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Resistors in series/parallel

  1. Mar 3, 2006 #1
    I have a picture attached. Hopefully you guys are able to see it. The question is asking the following:

    Find the equivalent resistance Req between points A and B of the resistor network.

    I know you have to use the resistors in series/parallel approach. but which of these are in parallel and which are in series. I am having a hard time with these type of question where you have to figure out which resistors are in series/parallel. is there a general rule that i need to follow?

    please help

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  2. jcsd
  3. Mar 3, 2006 #2


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    Staff: Mentor

    Series means that there is one common node - i.e. components are end to end, e.g.
    *----R1---*---R2---*---R3---*. . . . The current through each resistor is the same.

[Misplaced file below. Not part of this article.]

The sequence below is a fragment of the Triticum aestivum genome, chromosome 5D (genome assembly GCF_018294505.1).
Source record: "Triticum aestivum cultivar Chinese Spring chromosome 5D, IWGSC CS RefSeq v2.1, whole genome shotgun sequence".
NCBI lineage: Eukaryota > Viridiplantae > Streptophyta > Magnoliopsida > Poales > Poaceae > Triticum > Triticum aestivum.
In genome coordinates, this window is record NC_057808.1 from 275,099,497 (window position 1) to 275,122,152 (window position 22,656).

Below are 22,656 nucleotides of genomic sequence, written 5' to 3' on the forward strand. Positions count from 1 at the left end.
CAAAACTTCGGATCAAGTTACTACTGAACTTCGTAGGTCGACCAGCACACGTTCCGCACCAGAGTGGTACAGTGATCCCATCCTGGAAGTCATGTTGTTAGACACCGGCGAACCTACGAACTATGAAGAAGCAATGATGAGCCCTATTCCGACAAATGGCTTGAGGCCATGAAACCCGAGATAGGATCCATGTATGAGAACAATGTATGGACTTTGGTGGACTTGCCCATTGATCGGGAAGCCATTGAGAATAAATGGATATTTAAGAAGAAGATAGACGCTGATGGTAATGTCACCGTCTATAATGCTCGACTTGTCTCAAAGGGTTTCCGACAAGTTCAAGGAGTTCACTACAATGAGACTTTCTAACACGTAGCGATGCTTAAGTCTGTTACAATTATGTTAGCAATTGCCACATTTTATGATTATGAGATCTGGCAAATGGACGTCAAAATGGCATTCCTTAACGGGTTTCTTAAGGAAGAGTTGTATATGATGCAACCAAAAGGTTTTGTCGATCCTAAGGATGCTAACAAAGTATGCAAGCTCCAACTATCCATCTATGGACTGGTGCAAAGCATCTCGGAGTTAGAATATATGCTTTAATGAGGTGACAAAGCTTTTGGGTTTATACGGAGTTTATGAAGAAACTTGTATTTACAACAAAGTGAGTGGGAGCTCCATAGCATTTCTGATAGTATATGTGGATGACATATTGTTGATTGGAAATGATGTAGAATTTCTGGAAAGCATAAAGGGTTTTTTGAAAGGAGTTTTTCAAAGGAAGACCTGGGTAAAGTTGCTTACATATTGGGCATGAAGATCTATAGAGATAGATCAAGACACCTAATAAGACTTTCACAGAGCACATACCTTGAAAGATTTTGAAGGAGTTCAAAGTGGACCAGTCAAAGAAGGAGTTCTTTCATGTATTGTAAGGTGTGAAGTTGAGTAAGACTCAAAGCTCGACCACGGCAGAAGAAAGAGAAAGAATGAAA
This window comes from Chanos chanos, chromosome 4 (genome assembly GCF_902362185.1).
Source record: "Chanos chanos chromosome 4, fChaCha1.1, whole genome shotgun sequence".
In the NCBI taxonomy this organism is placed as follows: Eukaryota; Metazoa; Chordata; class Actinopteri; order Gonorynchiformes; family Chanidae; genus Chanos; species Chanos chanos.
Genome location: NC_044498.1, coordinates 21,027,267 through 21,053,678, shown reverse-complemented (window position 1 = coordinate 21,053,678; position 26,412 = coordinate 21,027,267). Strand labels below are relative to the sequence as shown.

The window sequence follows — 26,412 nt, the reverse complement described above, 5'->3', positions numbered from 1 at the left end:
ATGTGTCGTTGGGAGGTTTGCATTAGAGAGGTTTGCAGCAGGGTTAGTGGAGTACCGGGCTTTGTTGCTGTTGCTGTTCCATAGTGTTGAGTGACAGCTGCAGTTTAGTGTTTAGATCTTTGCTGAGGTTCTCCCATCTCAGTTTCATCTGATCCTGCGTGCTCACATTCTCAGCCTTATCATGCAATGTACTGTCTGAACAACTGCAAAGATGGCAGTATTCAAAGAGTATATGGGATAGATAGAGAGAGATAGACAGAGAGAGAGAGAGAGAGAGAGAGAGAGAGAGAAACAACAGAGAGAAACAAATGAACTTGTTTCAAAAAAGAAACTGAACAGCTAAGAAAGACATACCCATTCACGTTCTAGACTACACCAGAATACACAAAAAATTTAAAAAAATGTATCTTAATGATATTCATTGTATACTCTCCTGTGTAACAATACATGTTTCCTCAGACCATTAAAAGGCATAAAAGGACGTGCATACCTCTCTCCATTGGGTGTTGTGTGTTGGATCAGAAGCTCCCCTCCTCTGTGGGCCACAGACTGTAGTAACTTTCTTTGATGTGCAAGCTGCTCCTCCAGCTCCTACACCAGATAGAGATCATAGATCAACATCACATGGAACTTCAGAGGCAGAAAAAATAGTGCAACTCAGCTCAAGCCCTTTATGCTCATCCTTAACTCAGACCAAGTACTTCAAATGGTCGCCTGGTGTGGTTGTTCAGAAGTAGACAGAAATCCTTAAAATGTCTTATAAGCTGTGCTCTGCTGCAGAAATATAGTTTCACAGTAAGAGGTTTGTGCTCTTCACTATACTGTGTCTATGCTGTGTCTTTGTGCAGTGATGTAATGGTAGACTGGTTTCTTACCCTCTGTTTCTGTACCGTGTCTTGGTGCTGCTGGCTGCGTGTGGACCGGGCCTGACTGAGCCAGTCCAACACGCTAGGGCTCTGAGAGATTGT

Parallel means two common nodes.

    | . . . . . .|
    | . . . . . .|

    In the second example the common nodes are at the 'same' potential, so the voltage across each resistor is the same, and currents may be different if R1, R2 and R3 are different.

    'Series' implies same current, and 'Parallel' implies same voltage.
  4. Mar 4, 2006 #3

    Andrew Mason

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    Science Advisor
    Homework Helper

    To work this out, start at the right end and work toward the left.

    The last 3 resistors are in series and equivalent to one resistor of 40 ohms. It is in parallel with the 24 ohm resistor. So you can determine the resistance of the right four resistors. (15 ohms). That is in series with the 34 and 21 ohm resistor so those 3 are equal to 70 ohms. So you have a 70 ohm resistor in parallel with a 30 ohm resistor which works out to 21 ohms.

  5. Mar 4, 2006 #4


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    Staff: Mentor

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